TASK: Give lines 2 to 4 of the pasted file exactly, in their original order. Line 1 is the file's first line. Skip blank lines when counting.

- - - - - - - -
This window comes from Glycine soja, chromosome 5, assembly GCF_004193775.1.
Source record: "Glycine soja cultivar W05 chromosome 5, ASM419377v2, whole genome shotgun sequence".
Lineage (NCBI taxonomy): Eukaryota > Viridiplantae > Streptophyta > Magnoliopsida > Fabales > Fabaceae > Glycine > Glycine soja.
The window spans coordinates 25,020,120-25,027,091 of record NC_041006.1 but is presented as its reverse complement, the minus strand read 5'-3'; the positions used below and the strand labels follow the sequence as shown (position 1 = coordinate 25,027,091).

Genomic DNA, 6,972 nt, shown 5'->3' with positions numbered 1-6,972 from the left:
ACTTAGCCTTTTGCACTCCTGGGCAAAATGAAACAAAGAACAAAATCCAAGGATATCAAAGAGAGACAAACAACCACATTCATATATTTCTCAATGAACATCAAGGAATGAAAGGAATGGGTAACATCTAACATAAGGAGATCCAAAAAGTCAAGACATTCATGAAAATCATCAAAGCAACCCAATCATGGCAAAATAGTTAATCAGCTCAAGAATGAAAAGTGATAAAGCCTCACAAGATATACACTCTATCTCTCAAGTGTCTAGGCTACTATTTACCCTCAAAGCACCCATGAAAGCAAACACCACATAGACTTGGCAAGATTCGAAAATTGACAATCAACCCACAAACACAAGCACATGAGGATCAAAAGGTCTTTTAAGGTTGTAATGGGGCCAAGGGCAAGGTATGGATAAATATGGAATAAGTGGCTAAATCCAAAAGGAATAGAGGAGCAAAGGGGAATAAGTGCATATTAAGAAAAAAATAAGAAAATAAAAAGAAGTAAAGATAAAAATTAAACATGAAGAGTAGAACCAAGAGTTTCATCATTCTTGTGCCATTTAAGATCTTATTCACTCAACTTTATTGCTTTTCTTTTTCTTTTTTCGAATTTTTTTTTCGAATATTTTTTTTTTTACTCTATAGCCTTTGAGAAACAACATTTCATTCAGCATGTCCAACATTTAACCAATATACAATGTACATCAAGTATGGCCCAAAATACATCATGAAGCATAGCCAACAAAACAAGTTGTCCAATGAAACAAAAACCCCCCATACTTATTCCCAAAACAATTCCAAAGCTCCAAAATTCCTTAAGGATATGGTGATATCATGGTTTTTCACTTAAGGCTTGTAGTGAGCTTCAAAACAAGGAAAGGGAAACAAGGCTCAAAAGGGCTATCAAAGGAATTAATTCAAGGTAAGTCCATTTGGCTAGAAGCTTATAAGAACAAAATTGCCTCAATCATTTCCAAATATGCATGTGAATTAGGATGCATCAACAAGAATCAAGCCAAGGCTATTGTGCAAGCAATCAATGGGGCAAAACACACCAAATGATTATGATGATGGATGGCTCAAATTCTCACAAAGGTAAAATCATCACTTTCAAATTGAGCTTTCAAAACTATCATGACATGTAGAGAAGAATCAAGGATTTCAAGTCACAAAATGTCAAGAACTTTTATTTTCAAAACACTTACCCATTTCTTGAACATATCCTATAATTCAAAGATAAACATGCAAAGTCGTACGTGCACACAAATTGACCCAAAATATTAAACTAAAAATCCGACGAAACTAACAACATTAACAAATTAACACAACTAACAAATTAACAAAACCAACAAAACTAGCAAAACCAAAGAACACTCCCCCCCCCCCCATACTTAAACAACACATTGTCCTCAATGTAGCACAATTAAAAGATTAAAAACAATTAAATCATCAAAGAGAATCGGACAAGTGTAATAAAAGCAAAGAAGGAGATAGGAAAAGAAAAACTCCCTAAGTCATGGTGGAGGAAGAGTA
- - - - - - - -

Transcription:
Source record: "Glycine soja cultivar W05 chromosome 5, ASM419377v2, whole genome shotgun sequence".
Lineage (NCBI taxonomy): Eukaryota > Viridiplantae > Streptophyta > Magnoliopsida > Fabales > Fabaceae > Glycine > Glycine soja.
The window spans coordinates 25,020,120-25,027,091 of record NC_041006.1 but is presented as its reverse complement, the minus strand read 5'-3'; the positions used below and the strand labels follow the sequence as shown (position 1 = coordinate 25,027,091).